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Intro to Transferable Skills for Students Starting their Career Path

October 29, 2021

As a student still in high school, it can be difficult to sell yourself on your resume or in an interview when you haven’t had much work experience. You might be thinking, what qualities can I...

As a student still in high school, it can be difficult to sell yourself on your resume or in an interview when you haven’t had much work experience. You might be thinking, what qualities can I present when the last job I had was delivering newspapers? Never think of experiences like these as wasted opportunities. There’s probably a lot of skills you gained from them that are very desirable to employers. Many of these are your transferable skills and they can be highly valuable.

Graphic depicting woman on left side handling money and food with cash register. Arrow and words

Transferable skills are simply put, any ability or expertise that can be used in a variety of roles or occupations. That newspaper job? You never skipped a day or missed a house when delivering, that’s dependability. It can apply to any aspect of your life too. Were you captain of the volleyball team? There’s teamwork and leadership right there. Maybe while in that role you were able to settle an issue between teammates, most employers will want to know if you have conflict resolution skills. Try to think of any volunteer opportunity, major classroom project or hobbies where you exhibited skills that an employer could be seeking.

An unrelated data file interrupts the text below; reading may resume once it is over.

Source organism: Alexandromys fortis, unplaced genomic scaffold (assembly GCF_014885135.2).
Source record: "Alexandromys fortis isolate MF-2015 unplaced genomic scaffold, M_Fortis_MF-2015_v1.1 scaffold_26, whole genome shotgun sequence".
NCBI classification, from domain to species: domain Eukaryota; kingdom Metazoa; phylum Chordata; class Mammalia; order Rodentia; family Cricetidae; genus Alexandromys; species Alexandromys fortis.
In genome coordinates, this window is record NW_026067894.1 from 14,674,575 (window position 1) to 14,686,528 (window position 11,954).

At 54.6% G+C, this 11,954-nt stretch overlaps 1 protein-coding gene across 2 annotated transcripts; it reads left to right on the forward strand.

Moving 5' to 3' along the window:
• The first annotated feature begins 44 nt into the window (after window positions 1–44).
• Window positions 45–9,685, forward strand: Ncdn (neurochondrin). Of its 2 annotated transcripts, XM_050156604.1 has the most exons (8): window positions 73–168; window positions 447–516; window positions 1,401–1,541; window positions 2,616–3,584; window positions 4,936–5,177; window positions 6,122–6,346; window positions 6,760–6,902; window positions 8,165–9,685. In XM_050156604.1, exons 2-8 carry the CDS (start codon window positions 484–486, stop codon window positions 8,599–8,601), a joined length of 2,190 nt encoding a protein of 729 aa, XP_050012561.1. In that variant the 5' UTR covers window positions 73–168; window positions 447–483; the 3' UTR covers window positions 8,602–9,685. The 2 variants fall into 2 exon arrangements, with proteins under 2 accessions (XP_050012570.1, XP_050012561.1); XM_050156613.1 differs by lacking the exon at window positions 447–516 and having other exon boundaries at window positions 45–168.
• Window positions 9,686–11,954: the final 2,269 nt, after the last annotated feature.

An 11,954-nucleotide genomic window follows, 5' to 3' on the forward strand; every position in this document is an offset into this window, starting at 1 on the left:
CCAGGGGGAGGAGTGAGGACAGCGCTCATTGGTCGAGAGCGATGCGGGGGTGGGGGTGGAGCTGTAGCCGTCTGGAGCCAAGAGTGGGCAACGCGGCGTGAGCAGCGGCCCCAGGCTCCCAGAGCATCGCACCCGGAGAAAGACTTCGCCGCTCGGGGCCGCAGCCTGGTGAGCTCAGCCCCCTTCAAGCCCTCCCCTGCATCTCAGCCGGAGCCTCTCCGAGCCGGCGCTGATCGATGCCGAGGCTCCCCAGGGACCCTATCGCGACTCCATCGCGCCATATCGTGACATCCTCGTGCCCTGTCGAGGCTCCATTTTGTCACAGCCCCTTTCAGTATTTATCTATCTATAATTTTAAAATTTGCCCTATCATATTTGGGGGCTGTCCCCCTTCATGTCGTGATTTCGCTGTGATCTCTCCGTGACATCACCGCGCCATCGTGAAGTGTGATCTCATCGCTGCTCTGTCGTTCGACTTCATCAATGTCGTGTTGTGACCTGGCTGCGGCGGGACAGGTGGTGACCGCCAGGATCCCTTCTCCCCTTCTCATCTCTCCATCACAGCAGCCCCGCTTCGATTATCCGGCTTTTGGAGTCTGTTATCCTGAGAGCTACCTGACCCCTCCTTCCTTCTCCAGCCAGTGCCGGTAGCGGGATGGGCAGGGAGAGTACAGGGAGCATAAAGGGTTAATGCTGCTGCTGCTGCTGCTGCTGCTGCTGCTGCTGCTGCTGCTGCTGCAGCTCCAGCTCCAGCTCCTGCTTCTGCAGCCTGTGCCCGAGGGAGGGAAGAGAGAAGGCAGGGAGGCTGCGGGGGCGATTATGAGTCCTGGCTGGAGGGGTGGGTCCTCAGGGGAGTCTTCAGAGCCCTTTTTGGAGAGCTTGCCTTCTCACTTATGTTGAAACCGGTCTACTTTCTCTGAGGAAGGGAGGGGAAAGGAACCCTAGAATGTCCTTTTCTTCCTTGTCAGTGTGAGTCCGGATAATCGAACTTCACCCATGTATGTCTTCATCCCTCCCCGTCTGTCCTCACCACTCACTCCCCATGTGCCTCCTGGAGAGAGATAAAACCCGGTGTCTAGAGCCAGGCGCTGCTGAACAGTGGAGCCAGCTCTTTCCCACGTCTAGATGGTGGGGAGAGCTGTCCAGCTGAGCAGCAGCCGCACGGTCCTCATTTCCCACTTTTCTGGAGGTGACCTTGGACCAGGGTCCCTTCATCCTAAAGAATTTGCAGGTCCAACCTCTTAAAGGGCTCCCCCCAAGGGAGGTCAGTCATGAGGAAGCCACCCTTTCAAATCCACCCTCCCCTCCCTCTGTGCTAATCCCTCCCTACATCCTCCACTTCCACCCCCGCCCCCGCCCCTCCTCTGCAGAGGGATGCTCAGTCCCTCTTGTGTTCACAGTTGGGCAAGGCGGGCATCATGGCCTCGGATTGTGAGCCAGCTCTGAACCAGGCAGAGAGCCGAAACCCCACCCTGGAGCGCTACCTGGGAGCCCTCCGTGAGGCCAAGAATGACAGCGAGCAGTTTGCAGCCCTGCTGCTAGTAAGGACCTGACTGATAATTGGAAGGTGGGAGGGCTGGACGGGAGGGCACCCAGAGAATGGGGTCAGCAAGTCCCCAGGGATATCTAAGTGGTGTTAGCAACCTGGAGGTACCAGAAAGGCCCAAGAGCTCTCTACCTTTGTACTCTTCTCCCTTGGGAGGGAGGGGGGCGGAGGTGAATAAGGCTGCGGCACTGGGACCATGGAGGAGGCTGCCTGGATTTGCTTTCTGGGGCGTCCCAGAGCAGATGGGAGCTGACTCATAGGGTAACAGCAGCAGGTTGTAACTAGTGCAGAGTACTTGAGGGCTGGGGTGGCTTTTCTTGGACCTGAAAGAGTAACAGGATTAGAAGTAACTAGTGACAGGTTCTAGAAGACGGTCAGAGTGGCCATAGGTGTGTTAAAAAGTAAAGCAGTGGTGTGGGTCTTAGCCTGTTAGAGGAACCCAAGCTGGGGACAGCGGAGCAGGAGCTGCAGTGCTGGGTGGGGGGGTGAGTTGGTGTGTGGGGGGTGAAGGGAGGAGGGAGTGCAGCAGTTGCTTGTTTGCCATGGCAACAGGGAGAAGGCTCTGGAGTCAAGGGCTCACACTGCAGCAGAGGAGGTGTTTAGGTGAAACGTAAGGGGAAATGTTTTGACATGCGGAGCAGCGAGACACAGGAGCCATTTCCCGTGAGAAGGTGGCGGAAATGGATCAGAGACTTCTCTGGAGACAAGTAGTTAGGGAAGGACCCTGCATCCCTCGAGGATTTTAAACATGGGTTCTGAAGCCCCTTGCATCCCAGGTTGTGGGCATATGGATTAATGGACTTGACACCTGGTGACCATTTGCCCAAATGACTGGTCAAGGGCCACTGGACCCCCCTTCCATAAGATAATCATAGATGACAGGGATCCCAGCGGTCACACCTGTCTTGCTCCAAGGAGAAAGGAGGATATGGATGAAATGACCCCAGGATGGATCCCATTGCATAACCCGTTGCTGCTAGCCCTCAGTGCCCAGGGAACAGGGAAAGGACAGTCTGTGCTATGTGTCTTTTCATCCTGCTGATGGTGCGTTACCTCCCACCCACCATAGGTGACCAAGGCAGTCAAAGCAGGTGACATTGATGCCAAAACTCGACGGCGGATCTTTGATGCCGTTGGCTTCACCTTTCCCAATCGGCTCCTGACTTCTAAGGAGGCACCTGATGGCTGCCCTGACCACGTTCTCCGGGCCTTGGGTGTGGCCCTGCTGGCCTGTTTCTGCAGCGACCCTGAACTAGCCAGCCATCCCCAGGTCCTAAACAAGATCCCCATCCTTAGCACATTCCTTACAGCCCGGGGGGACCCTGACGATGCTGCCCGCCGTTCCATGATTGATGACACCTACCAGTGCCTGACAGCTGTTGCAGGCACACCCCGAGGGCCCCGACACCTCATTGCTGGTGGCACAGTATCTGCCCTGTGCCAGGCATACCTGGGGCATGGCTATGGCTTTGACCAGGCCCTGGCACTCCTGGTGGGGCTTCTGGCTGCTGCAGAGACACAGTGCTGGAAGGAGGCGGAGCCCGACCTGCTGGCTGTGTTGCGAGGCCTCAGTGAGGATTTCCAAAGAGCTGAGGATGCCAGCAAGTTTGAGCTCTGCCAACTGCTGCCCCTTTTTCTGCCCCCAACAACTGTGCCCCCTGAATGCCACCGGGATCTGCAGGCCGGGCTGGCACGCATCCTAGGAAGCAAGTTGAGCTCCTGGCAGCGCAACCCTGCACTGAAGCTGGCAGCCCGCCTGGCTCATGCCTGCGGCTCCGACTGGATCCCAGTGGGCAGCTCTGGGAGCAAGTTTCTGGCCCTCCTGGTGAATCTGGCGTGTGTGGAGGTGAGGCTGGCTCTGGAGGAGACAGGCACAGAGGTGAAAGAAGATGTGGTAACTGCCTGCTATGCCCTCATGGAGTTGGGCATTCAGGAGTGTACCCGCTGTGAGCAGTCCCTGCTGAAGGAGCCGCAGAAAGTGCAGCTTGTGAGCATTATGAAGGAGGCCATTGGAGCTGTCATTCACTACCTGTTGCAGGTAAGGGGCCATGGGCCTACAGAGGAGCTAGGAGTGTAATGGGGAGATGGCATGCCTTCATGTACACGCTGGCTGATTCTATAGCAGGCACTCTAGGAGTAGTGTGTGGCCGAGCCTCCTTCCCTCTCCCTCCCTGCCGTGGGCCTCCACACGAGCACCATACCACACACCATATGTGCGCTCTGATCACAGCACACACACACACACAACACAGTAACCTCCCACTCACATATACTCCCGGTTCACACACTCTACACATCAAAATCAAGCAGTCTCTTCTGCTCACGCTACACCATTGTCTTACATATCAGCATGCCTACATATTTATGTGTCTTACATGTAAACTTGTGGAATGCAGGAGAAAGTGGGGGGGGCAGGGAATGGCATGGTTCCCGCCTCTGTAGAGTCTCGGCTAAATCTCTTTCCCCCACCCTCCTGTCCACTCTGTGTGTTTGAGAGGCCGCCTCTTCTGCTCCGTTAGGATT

These are a few of the many transferable skills that can be applicable to most jobs:

  • Willingness to learn

  • Communication

  • Patience

  • Cooperation

  • Active listening

  • Self-motivated

  • Responsibility

  • Integrity

There are great places where transferable skills can be learned when setting out towards your long term goals. A co-op placement can strengthen transferable skills while giving you the real world context where you can explain to employers how you used them. Similarly, while the main promise of programs like the Ontario Youth Apprenticeship Program (OYAP) are learning technical skills, the groundwork for success in an apprenticeship comes from an ability to strengthen one’s teamwork, communication skills and of course a deep sense of self-motivation. Volunteering on its own is a perfect way to build up these skills and the mere act of going above the minimum 40 hours of service is a self-evident way to show employers that you have dedication.

That is just an introduction to transferable skills. Once you have them they can ease the transition into different careers and open up doors to places you wouldn’t expect. Again, there are probably many of these skills that you already have, the only challenge left up to you is how to frame them in a way that is attractive to prospective employers. And always remember that even if a job is not where you see yourself in the future it can help you get there.

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